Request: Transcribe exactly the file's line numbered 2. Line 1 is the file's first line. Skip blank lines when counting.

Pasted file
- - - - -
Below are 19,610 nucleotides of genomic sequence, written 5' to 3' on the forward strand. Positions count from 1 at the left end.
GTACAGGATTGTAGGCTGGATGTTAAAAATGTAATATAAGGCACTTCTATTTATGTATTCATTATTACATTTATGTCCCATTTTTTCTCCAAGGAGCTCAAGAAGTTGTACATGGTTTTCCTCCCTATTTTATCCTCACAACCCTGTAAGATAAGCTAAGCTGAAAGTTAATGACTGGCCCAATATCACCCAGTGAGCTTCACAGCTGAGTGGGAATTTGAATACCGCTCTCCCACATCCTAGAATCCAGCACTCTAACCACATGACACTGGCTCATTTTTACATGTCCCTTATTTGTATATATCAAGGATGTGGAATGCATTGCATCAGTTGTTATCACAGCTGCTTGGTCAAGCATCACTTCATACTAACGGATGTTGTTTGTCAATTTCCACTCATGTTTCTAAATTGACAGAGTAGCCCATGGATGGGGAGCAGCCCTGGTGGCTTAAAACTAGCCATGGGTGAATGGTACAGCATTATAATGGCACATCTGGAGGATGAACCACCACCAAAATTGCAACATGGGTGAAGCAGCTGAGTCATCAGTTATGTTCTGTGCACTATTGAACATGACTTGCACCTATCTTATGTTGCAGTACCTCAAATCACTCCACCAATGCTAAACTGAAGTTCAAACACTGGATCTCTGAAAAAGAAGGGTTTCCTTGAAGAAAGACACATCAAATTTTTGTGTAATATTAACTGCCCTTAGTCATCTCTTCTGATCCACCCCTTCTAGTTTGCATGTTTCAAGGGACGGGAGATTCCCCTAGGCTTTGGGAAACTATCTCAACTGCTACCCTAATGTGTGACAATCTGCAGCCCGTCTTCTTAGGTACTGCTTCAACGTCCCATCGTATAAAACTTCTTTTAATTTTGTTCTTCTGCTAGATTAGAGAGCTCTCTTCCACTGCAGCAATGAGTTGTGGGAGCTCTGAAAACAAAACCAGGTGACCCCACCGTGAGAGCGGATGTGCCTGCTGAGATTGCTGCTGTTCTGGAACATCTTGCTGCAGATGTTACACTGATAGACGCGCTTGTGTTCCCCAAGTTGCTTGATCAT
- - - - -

GTACAGGATTGTAGGCTGGATGTTAAAAATGTAATATAAGGCACTTCTATTTATGTATTCATTATTACATTTATGTCCCATTTTTTCTCCAAGGAGCTCAAGAAGTTGTACATGGTTTTCCTCCCTATTTTATCCTCACAACCCTGTAAGATAAGCTAAGCTGAAAGTTAATGACTGGCCCAATATCACCCAGTGAGCTTCACAGCTGAGTGGGAATTTGAATACCGCTCTCCCACATCCTAGAATCCAGCACTCTAACCACATGACACTGGCTCATTTTTACATGTCCCTTATTTGTATATATCAAGGATGTGGAATGCATTGCATCAGTTGTTATCACAGCTGCTTGGTCAAGCATCACTTCATACTAACGGATGTTGTTTGTCAATTTCCACTCATGTTTCTAAATTGACAGAGTAGCCCATGGATGGGGAGCAGCCCTGGTGGCTTAAAACTAGCCATGGGTGAATGGTACAGCATTATAATGGCACATCTGGAGGATGAACCACCACCAAAATTGCAACATGGGTGAAGCAGCTGAGTCATCAGTTATGTTCTGTGCACTATTGAACATGACTTGCACCTATCTTATGTTGCAGTACCTCAAATCACTCCACCAATGCTAAACTGAAGTTCAAACACTGGATCTCTGAAAAAGAAGGGTTTCCTTGAAGAAAGACACATCAAATTTTTGTGTAATATTAACTGCCCTTAGTCATCTCTTCTGATCCACCCCTTCTAGTTTGCATGTTTCAAGGGACGGGAGATTCCCCTAGGCTTTGGGAAACTATCTCAACTGCTACCCTAATGTGTGACAATCTGCAGCCCGTCTTCTTAGGTACTGCTTCAACGTCCCATCGTATAAAACTTCTTTTAATTTTGTTCTTCTGCTAGATTAGAGAGCTCTCTTCCACTGCAGCAATGAGTTGTGGGAGCTCTGAAAACAAAACCAGGTGACCCCACCGTGAGAGCGGATGTGCCTGCTGAGATTGCTGCTGTTCTGGAACATCTTGCTGCAGATGTTACACTGATAGACGCGCTTGTGTTCCCCAAGTTGCTTGATCAT